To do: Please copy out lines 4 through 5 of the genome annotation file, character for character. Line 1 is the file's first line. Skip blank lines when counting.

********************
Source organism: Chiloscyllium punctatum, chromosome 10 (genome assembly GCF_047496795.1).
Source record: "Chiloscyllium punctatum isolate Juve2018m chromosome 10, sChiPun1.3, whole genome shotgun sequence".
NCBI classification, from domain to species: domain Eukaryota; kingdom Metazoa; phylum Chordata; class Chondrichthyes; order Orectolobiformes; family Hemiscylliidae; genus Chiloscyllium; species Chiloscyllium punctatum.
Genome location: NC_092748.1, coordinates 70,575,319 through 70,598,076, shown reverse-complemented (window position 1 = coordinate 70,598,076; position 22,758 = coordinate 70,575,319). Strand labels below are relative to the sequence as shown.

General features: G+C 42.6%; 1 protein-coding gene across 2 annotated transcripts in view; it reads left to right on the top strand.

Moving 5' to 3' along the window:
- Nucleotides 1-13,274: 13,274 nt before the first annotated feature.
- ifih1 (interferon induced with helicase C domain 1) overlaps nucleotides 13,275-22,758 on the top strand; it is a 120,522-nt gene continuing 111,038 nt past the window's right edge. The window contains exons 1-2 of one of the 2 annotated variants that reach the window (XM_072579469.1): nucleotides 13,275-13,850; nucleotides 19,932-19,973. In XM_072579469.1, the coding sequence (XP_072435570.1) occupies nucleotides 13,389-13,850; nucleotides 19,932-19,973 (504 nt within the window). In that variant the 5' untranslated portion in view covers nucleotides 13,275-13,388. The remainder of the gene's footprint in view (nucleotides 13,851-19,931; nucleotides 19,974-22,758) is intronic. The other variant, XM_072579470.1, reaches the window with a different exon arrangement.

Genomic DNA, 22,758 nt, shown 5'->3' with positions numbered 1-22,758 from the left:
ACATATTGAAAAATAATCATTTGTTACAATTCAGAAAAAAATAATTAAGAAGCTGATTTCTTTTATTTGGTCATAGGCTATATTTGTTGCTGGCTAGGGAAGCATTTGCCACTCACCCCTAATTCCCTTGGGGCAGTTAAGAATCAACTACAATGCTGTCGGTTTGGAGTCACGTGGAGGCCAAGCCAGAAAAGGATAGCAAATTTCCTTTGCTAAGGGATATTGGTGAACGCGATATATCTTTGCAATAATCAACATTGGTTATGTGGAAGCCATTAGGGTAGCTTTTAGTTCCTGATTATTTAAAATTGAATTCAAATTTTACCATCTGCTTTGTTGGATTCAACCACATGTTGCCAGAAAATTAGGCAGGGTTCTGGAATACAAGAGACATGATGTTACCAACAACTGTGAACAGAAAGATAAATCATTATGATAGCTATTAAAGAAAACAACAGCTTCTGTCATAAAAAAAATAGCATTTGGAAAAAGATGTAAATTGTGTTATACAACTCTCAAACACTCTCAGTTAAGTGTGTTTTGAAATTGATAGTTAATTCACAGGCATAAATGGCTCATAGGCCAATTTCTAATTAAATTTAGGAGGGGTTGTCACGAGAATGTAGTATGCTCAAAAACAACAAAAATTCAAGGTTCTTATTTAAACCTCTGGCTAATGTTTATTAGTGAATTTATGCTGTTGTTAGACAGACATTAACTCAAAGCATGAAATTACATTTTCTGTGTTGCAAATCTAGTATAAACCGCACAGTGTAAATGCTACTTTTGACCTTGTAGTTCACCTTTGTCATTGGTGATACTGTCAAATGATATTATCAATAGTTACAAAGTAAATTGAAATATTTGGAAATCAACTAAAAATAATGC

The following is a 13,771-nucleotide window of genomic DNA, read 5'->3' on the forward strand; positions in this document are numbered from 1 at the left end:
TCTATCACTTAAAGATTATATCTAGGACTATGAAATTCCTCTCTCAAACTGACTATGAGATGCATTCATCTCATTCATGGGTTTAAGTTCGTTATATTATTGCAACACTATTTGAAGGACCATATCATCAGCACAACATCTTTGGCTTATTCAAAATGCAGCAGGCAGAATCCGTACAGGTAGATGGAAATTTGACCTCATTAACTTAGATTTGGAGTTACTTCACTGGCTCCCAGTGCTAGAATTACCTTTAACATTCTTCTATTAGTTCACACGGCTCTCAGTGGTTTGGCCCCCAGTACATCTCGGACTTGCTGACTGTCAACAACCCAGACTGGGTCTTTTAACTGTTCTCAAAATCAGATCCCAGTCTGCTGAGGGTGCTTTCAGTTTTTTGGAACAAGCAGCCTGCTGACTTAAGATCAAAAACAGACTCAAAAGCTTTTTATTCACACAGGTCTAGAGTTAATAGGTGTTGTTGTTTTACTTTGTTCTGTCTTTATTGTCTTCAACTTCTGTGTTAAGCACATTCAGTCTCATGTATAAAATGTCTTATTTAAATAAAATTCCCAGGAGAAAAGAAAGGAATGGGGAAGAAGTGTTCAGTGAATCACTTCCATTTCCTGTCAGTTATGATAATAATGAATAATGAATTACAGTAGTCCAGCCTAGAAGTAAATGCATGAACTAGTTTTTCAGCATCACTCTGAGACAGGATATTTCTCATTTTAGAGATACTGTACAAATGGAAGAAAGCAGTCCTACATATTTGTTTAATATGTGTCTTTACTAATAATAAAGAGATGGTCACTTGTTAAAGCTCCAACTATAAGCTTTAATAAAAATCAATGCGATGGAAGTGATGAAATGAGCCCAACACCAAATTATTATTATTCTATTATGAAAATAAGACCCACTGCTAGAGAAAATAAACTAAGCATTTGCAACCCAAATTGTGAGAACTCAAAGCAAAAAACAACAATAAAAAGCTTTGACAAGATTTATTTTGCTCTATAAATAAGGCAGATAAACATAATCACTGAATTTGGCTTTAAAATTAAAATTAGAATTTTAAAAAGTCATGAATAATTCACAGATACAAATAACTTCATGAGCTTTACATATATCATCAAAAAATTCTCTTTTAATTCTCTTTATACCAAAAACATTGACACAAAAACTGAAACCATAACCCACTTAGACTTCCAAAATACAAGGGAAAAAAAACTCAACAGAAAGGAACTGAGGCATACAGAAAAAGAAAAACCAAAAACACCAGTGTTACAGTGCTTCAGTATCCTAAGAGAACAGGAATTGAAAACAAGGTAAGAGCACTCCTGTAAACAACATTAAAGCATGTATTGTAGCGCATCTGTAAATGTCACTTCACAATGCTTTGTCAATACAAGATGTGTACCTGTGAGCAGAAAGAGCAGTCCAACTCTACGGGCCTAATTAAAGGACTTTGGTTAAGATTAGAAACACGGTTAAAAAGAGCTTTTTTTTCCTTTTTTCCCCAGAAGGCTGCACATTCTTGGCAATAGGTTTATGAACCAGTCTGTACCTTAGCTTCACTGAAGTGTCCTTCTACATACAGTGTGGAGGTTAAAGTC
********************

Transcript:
Genome location: NC_092748.1, coordinates 70,575,319 through 70,598,076, shown reverse-complemented (window position 1 = coordinate 70,598,076; position 22,758 = coordinate 70,575,319). Strand labels below are relative to the sequence as shown.

General features: G+C 42.6%; 1 protein-coding gene across 2 annotated transcripts in view; it reads left to right on the top strand.